But his birthday was on Aug. 8. He wanted to feel his bed, to see his home, to eat cake with his family on his own terms. Plus, his MBA program at Clark started in September. He had to keep his promise to his mother. He had to start on time. He wouldn’t let any more of his life slip away. Therapists and family told him not to set such high expectations. He’d have to idle in that rehab facility for more than a month, they told him, and trying to return to school would be foolhardy. Take a year off to recover, they said, then go back to school.
But Powell remembered shocking the doctors when he rehabbed that damaged knee. He remembered doing things they’d never seen before. So he attacked his new task with the same ferocity, the same single-minded drive. With no work or schoolwork to do, his only task was to rebuild trust in his body and strength in atrophied muscles. Rather than doing the minimum amount of the taxing exercises therapists prescribed, he tried to stay active all day and, when sleep would evade him, through the night.
It started with walks to the bathroom near his bed and back that left him sweating like he was battling in the fourth quarter of a tight game. Then he could walk from one side of the room to another. Eventually, he took a stroll down the hallway, then down and back up the stairs, then a lap around the building, then two, then three. He made all of that progress, conquered all of those milestones – from struggling to move a few feet in an air conditioned room to walking circles around a building in the summer heat – not in eight weeks, or six, but in seven days. He was released on Aug. 7. He would eat his birthday cake at home.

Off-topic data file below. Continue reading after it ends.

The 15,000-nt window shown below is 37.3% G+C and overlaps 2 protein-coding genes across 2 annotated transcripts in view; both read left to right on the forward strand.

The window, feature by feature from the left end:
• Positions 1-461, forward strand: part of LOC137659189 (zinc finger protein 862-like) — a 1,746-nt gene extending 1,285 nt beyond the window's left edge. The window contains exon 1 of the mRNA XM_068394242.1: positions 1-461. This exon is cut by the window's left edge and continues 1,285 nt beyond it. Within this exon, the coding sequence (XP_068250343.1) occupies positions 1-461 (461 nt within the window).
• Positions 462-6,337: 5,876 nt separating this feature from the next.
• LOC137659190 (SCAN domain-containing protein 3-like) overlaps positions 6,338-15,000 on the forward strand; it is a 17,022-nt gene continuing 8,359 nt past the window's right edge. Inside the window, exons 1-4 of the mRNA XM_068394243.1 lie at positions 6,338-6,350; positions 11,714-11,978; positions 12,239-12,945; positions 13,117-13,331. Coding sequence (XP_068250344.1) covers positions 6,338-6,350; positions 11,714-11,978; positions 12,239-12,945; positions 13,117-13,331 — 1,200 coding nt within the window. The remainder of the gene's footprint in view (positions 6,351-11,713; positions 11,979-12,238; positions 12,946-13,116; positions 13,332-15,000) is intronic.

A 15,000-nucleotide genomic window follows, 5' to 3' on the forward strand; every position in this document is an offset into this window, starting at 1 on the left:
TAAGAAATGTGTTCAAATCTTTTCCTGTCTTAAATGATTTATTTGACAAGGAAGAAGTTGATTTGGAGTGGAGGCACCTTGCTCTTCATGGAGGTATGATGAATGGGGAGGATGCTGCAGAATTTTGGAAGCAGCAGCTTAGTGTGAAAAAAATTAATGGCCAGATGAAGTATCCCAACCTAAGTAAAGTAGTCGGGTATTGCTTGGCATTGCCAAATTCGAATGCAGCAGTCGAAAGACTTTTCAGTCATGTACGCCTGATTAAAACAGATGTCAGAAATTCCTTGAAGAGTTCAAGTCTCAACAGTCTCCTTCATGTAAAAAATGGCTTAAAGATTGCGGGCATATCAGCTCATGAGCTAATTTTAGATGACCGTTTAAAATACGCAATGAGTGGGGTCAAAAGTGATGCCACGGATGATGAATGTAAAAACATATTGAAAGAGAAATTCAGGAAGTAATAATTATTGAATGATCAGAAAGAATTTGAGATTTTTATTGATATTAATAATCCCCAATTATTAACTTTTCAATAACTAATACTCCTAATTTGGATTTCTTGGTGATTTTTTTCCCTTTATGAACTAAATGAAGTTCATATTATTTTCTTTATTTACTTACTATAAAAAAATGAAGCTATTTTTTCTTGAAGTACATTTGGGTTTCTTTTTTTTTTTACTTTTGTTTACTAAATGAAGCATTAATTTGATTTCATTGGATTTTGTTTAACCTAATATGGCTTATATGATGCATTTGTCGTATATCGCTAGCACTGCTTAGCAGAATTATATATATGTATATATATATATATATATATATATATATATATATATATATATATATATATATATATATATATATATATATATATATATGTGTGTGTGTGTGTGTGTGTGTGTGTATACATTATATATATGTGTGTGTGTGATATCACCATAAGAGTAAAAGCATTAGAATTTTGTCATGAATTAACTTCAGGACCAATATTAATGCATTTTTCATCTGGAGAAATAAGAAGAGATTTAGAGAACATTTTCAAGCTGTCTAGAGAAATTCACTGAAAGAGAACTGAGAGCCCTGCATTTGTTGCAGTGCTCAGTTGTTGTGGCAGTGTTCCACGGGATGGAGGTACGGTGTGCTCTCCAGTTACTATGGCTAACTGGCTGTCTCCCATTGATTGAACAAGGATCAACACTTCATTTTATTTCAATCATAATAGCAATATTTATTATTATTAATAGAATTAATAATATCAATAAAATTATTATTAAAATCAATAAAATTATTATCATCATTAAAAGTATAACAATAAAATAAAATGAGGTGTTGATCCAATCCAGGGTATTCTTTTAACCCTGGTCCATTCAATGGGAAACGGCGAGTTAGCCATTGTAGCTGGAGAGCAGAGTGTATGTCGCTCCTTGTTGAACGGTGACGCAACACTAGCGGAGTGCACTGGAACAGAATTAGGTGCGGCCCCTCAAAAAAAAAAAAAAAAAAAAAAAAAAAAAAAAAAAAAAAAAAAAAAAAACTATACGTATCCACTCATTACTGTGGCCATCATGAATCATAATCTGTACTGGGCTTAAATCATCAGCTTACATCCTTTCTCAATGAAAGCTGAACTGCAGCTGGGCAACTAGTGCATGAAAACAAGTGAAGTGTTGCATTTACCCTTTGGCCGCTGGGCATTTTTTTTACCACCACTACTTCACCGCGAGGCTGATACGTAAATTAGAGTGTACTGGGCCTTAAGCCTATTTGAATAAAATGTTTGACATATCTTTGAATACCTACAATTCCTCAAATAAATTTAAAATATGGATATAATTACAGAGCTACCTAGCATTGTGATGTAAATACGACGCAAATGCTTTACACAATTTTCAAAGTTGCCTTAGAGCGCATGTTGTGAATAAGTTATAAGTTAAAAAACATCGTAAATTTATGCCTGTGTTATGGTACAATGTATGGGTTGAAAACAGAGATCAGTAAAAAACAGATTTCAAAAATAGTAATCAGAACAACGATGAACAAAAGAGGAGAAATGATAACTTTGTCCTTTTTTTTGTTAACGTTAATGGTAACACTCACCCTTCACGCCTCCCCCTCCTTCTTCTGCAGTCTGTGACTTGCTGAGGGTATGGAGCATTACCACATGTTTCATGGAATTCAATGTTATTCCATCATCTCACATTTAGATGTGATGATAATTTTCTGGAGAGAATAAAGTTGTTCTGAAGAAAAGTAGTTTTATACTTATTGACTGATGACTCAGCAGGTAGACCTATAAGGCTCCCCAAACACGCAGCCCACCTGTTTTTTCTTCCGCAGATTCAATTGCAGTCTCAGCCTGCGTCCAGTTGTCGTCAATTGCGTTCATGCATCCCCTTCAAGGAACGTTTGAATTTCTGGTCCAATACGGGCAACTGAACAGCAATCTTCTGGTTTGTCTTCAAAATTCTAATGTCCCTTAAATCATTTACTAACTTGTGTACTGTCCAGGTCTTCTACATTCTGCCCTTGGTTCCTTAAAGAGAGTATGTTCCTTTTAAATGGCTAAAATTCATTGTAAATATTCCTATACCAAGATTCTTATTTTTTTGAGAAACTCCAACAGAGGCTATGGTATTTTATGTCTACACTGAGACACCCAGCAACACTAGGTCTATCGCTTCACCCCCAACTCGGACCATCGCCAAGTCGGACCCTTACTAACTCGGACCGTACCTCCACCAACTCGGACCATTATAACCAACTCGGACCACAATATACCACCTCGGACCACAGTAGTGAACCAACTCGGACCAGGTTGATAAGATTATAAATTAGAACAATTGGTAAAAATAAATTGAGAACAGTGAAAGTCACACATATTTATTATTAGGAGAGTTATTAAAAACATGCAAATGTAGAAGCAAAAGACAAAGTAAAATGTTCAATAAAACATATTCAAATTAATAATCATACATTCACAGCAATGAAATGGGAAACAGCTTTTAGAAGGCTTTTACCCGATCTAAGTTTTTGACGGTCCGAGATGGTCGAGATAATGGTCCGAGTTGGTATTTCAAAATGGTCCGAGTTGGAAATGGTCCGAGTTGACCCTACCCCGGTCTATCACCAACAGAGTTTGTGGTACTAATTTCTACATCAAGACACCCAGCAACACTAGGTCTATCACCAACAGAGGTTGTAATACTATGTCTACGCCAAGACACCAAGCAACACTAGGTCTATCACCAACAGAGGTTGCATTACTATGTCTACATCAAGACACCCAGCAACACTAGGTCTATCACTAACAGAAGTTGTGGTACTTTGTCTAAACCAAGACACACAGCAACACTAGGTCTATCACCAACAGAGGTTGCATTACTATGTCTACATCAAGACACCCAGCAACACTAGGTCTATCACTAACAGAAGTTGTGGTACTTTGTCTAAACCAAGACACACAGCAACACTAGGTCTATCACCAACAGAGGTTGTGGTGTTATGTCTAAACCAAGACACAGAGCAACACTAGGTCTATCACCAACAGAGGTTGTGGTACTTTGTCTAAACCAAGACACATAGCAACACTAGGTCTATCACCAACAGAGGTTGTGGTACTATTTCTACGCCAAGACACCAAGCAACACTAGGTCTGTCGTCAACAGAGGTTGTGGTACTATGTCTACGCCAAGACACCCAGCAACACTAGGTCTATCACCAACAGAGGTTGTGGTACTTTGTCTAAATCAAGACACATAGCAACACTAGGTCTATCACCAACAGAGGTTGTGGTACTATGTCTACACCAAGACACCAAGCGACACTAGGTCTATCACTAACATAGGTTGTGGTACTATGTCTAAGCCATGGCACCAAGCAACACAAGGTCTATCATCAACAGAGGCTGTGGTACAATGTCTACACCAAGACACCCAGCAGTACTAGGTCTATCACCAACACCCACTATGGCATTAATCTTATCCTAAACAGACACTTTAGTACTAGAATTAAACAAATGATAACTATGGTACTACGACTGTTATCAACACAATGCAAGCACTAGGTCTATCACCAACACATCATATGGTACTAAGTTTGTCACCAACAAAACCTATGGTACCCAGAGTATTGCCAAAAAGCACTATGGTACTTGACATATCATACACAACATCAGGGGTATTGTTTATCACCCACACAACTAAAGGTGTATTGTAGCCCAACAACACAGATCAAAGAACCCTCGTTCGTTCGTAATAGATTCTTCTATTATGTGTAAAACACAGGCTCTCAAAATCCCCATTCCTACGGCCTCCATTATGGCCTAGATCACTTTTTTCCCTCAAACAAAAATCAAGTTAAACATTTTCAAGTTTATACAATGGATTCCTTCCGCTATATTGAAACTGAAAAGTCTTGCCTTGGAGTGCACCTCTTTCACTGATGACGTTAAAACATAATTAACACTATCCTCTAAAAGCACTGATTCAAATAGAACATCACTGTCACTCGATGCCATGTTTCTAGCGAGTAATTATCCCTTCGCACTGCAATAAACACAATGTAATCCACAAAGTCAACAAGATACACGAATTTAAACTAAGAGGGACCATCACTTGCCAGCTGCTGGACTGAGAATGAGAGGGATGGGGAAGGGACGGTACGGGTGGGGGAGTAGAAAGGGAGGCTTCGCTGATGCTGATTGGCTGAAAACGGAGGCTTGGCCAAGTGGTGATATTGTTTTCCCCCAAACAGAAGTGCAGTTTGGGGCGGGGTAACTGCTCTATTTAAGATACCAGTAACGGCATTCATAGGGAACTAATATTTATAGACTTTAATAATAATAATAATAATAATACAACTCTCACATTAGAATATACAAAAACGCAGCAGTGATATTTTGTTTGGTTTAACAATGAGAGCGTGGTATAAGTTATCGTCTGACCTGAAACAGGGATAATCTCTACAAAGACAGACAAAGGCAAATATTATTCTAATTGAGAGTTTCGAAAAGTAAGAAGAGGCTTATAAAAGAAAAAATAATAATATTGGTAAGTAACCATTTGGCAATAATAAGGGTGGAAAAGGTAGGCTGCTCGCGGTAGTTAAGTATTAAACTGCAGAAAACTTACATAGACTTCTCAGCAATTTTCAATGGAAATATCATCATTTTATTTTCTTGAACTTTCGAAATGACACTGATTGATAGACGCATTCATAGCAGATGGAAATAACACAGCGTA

When he arrived, he didn’t go up a banister draped in balloons or through the front door plastered with a “Welcome Home Reed!” sign. He didn’t go to his bed or to the kitchen table for a home cooked meal. He stopped in the house’s small front yard, lay down in the grass and affixed his gaze skyward.
“I laid there and relived the accident and my time in the hospital,” he says. “And prayed.”
This time, his view wasn’t obscured by searing pain. This time he could breathe.
This time, death’s advances held at bay, he knew it wouldn’t be his last chance to savor the summer sky.
“Will I ever be back to my normal self?” Powell asked Dr. Timothy Emhoff, the physician who had performed Powell’s emergency surgery at UMass, on one of his last days in the ICU before he ventured to Whittier. Emhoff ate breakfast in Powell’s room nearly every morning to keep him company.
“You probably won’t ever be able to run again,” Powell remembers hearing.
“That can’t happen, because I want to play basketball again,” said the 132-pound patient, who had consumed so many meals through a tube and had just lost parts of his lungs and ribs.
Emhoff’s disposition grew serious and he looked Powell squarely in the eye.
“You won’t be able to play basketball again in your life.”